The advantages for our organization are only part of the equation. Any unifying campaign will be beneficial to an organization finding its footing, but single payer is a strategic central focus. In fighting for it, we can build solidarity across lines of difference and continue to build power for the working class.
Everybody needs health care. Nearly everybody in the working class has been hurt by private insurance greed, or has seen a friend or family member denied care so that a rich few can profit. When we organize in the East Bay, we share our own personal stories and ask our neighbors about what they could personally gain from single payer.
We work to show how our direct self-interest intersects with that of all working people: we can only win single payer for ourselves if we win it for each other. Political education that fosters this sense of shared self-interest — rather than charity for a distant other — is the foundation of a sense of solidarity built to last.
The fight for single payer is an urgent anti-racist struggle. Currently in the United States, the uninsured rate is 60 percent higher for black people than for white people. The Movement for Black Lives platform demands a universal, guaranteed health care system, with particular focus on equitable access for currently excluded communities of color. In committing to the fight for single payer, socialists can take up that call to action.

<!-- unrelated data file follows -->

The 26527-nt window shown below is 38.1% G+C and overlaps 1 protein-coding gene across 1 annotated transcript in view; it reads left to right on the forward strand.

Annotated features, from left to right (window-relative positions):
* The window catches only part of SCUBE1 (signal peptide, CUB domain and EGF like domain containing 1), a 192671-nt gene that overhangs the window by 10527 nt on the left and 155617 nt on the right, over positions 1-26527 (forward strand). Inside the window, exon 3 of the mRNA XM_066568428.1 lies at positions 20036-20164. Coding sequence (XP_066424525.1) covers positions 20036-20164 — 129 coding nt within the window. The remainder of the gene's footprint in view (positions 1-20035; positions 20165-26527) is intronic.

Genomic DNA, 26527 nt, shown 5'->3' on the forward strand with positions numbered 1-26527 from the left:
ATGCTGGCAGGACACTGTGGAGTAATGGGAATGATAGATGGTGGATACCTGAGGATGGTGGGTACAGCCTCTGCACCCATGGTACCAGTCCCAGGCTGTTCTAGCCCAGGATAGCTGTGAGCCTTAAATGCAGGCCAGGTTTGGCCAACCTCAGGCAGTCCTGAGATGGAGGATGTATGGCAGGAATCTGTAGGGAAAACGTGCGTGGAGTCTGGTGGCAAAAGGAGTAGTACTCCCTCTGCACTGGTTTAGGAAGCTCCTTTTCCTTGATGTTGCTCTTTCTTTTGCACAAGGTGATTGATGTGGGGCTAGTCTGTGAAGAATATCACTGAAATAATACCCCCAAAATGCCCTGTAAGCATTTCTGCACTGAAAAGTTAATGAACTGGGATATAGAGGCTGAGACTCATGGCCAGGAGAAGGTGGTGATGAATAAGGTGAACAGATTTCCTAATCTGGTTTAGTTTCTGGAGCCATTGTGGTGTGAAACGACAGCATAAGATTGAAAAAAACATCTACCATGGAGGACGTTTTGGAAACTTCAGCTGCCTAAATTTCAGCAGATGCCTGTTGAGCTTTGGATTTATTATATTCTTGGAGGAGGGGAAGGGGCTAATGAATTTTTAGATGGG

Meanwhile, across the US, Latinos have an uninsured rate 300 percent higher than white people. Undocumented immigrants — and many documented ones — are not covered by Medicare, nearly all Medicaid programs, and many subsidized private plans. This cruel exclusion is despite the fact that immigrants pay into the public system through taxes, and worse, is in spite of the fact that they are members of our communities who need care like everybody else.
By providing coverage to all state residents regardless of documentation…